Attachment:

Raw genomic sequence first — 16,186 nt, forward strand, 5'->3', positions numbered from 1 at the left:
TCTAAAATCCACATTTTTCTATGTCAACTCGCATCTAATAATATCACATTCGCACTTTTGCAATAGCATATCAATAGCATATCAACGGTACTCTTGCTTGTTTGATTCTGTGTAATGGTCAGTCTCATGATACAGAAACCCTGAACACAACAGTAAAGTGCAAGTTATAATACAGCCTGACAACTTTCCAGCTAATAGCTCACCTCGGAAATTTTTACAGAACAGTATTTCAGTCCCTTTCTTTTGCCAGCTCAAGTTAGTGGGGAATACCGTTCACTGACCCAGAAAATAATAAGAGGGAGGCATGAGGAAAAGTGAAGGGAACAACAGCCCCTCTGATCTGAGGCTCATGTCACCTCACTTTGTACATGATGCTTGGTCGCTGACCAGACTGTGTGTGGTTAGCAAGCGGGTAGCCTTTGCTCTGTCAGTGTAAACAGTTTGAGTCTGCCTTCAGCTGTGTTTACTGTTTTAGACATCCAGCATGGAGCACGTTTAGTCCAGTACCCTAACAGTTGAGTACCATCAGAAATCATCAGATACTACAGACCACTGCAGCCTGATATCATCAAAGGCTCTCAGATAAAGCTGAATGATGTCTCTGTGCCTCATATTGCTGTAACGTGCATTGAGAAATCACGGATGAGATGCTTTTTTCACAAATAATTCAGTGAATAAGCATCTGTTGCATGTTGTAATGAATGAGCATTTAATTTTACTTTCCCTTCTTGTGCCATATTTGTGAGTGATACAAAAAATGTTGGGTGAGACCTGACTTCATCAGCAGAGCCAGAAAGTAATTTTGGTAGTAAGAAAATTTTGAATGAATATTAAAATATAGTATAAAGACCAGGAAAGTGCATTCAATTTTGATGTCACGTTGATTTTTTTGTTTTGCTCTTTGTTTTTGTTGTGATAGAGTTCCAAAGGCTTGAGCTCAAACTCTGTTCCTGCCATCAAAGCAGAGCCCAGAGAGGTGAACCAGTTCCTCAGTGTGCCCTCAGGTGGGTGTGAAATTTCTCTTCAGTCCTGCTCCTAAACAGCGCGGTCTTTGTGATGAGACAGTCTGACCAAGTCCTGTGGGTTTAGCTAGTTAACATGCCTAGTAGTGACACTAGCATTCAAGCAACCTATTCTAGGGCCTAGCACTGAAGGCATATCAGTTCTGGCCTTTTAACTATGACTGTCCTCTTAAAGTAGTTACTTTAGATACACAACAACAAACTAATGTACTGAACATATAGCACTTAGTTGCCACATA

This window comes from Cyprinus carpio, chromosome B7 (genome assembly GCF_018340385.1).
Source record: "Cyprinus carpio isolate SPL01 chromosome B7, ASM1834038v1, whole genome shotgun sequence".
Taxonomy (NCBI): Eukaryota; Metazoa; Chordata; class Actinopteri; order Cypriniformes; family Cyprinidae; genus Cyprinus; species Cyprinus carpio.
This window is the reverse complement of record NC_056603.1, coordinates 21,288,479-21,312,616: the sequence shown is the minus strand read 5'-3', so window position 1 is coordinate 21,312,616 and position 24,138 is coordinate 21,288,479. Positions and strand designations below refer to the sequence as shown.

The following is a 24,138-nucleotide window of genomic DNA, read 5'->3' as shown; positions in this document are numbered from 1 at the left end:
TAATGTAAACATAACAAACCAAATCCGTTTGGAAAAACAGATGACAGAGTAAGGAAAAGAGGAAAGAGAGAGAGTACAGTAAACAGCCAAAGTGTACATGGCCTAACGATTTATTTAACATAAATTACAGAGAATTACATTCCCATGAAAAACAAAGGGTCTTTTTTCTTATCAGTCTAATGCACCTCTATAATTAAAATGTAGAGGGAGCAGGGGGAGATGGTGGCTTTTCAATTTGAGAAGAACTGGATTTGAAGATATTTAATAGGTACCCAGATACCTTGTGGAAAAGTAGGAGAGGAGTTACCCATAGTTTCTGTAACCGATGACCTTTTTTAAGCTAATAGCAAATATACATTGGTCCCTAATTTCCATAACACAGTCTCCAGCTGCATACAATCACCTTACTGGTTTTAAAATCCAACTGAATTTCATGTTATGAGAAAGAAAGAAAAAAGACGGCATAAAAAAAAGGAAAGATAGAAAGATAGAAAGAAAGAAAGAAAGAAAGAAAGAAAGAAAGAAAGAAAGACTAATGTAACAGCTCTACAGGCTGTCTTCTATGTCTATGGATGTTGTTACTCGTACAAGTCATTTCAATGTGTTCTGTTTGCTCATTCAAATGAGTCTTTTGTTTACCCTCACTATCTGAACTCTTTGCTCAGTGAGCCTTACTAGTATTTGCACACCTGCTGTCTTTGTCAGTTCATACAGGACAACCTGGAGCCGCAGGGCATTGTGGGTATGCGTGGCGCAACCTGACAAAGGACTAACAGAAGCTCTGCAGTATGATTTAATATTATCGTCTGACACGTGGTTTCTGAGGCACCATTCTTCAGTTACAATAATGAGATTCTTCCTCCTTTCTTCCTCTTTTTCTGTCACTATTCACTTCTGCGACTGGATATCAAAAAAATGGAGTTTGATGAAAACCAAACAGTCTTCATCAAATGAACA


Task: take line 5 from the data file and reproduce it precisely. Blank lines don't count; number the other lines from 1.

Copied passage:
Taxonomy (NCBI): Eukaryota; Metazoa; Chordata; class Actinopteri; order Cypriniformes; family Cyprinidae; genus Cyprinus; species Cyprinus carpio.